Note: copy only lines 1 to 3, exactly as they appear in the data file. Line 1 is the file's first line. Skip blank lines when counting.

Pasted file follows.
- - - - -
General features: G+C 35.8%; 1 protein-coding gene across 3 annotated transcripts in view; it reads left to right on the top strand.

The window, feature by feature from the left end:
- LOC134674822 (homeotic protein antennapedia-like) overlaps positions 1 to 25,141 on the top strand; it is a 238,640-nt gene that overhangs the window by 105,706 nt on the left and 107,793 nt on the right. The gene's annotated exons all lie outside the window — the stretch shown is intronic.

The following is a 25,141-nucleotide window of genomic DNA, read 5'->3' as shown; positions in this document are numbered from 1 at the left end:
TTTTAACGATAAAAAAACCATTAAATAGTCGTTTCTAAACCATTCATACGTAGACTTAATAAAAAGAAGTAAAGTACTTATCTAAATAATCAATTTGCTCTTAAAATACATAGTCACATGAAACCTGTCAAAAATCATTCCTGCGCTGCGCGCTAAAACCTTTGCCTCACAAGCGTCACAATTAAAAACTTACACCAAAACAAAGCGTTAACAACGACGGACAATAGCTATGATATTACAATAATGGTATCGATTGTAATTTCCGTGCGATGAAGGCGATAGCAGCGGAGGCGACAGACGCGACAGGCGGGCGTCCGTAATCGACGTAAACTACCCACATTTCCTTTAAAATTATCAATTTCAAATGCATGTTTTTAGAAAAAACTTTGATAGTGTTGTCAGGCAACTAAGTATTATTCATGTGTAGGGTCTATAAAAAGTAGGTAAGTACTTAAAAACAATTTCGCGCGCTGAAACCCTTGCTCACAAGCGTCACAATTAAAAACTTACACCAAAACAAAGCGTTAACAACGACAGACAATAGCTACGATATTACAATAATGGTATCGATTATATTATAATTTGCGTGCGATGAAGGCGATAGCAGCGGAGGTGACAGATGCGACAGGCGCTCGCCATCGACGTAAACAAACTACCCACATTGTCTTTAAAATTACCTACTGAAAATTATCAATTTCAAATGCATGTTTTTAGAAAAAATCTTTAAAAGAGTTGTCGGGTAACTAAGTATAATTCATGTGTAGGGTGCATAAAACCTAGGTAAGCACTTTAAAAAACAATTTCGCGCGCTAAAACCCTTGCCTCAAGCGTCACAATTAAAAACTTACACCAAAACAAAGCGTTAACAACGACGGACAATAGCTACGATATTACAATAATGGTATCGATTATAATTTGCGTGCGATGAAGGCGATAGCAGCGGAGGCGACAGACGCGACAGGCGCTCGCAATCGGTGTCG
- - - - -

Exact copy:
General features: G+C 35.8%; 1 protein-coding gene across 3 annotated transcripts in view; it reads left to right on the top strand.

The window, feature by feature from the left end:
- LOC134674822 (homeotic protein antennapedia-like) overlaps positions 1 to 25,141 on the top strand; it is a 238,640-nt gene that overhangs the window by 105,706 nt on the left and 107,793 nt on the right. The gene's annotated exons all lie outside the window — the stretch shown is intronic.